I've been spending this month teaching dances in one of my favorite rhythms: 9/8 (or 9/16, depending on the tempo). Like all the wonderful uneven tempos of the Balkans, this one just keeps you moving - quite unlike the typically even 4/4 of most Western music. 

In Bulgaria and Macedonia, these dances are most often done in a QQQS sequence. The basic move of Daichovo is a classic hop step step step, always danced in sequences of four to fit the phrasing of the music; many variations can be added on or called by the leader. Djanguritsa is also danced in sequences of four measures, but with a characteristic extra syncopated beat added at the end to make it QQQS&. Devetorka is similar to a Kopanitsa, with three-measure phrasing in a more compact form (the rhythm of Kopanitsa is 11/8).  All of these dances can be done to many different pieces of music.

The two Greek dances I've been teaching both originate from areas in modern-day Turkey that were once populated by Greeks. Yetiere is a Pontic dance from the region near the Black Sea. Tessera Matia is from Asia Minor, the western coastal area; this lovely hypnotic dance features a twist on 9/8 that is also found in many versions of Karsilamas - the rhythm is called as QSQQ. Here's a good video of this dance:

The beat goes on at Herman Sons Hall, 860 Western Avenue, Petaluma on Mondays 7-9:15 p.m.  Come join us!

Tuesday, January 20, 2015

Some Thoughts on Misirlou

I'm guessing, like me, you may have learned Misirlou as a Greek dance in your elementary school P.E. class. Well, it turns out that Misirlou is not really an authentic Greek dance. In fact, it was choreographed in 1945 by a teacher at Duquesne University in Pittsburgh, using steps from Sirtos Haniotikos; it was first performed at a program to honor America's allies of World War II.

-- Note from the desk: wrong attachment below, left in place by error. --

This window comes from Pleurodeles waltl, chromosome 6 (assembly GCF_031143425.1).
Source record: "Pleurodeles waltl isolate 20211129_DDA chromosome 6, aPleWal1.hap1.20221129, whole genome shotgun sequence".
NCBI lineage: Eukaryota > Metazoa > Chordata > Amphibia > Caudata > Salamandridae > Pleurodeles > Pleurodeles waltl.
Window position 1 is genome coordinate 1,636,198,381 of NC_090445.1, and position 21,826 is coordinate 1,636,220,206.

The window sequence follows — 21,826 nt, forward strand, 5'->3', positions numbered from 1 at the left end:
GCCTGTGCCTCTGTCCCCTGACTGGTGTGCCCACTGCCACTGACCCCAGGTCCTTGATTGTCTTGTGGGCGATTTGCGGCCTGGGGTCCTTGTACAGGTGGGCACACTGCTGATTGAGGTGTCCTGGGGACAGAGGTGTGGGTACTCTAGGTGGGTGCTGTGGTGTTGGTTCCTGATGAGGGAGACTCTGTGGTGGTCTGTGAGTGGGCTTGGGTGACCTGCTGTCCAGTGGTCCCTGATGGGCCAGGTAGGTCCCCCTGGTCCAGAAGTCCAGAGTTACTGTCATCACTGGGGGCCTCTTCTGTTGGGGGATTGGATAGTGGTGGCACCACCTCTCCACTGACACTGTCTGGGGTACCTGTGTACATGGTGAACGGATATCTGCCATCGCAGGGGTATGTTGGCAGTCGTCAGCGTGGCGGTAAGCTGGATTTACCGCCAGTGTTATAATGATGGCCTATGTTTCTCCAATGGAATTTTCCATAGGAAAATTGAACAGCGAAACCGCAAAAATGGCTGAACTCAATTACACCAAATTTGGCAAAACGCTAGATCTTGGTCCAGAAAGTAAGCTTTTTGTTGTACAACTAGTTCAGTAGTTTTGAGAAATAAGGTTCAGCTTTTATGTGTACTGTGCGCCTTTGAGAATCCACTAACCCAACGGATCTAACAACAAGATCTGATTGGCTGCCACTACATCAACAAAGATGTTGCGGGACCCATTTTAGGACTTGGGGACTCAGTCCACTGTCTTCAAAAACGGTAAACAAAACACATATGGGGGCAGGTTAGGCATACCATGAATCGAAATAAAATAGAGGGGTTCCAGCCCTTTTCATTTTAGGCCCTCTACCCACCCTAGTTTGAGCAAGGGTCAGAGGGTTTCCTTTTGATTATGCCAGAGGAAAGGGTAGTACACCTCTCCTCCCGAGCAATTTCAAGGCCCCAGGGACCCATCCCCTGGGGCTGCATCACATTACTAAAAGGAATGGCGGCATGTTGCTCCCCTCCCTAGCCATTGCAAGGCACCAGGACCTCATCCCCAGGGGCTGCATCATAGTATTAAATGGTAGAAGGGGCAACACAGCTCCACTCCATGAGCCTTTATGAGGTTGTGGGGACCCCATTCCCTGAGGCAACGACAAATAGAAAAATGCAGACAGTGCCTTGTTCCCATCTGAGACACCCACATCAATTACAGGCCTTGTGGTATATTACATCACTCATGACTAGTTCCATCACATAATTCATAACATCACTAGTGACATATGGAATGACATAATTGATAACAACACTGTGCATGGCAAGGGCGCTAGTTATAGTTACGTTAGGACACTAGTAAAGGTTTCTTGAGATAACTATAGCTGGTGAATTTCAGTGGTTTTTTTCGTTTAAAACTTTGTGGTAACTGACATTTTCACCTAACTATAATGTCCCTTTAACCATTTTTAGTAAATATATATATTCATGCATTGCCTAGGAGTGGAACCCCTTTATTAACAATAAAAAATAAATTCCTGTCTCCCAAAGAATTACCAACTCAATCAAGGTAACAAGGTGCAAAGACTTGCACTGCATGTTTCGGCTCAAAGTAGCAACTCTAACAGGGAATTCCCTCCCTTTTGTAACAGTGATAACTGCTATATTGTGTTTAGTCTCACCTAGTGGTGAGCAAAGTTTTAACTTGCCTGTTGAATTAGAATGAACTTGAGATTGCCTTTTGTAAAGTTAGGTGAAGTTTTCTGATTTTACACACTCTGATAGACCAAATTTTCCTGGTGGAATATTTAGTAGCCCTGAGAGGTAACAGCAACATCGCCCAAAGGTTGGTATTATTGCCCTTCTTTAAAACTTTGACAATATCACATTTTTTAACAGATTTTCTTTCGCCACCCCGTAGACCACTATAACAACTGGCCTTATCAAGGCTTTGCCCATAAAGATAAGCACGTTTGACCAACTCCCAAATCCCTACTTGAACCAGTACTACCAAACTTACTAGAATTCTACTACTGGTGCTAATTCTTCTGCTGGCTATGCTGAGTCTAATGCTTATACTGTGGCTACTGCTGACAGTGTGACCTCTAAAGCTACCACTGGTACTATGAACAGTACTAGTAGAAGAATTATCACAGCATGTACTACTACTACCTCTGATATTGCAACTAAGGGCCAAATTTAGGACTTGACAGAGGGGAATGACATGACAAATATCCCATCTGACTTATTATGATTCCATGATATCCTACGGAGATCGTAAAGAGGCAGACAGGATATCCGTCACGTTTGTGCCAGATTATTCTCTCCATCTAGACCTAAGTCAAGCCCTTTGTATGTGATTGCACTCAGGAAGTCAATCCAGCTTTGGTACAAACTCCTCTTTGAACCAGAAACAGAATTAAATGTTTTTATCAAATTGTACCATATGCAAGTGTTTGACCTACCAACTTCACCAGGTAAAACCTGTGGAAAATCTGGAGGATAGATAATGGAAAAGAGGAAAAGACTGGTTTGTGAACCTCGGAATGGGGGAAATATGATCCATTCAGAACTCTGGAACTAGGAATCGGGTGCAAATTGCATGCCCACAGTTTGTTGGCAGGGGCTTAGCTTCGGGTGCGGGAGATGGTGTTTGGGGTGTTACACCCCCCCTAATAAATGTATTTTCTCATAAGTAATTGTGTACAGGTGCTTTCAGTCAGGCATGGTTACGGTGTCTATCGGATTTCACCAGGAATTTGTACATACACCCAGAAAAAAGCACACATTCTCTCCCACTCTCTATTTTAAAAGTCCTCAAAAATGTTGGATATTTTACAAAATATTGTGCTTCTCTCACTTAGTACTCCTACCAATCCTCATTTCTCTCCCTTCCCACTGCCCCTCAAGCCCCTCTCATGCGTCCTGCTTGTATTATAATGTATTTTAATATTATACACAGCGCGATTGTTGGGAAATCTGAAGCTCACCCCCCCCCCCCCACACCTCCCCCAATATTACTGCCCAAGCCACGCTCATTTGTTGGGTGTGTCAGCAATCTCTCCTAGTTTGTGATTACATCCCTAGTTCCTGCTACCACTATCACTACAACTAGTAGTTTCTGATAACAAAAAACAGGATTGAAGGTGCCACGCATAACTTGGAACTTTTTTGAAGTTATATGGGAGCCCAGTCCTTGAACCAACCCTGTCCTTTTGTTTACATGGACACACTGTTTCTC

The exact origin of the song is not clear, but the earliest known recording was by the Greek rebetiko musician Tetos Demetriades, who named the song Misirlou in 1928. The name means "Egyptian" in Turkish. The melody has been so popular that it has been recorded in many languages (including Yiddish, Armenian, and Arabic) and performed by musicians including the Beach Boys, Connie Francis, and surf musician Dick Dale (who was Lebanese-American). The dance also became wildly popular in both the Greek and Serbian communities in the U.S., as well as with U.S. folk dance enthusiasts. Here's a video of the dance:

I have traveled to Greece twice now to study dance and can tell you that no real Greek dancer would be seen dancing Misirlou, though you might find it in a tourist taverna in Athens. Which doesn't mean it's a terrible dance; it is in fact a lovely little dance to great music with fun variations, and it is very much within a broader folk dance tradition of choreographed dances based on traditional stylings and steps that have been introduced by popular folk dance teachers. 

There are many dances in the folk dance repertoire that come from ethnic communities in the United States. One of these is the Armenian Misirlou. There are several versions; this one  is a direct variation of the Greek-American version:

I have been teaching a different version from the Armenian community in Racine, Wisconsin that I really like. You can watch it here:
This fun Armenian Misirlou will one of several dances I will be teaching at the annual Festival of the Oaks at Live Oak Park Community Center, 1301 Shattuck Avenue in Berkeley on Sunday, February 8, 9:30 a.m.- 5 p.m.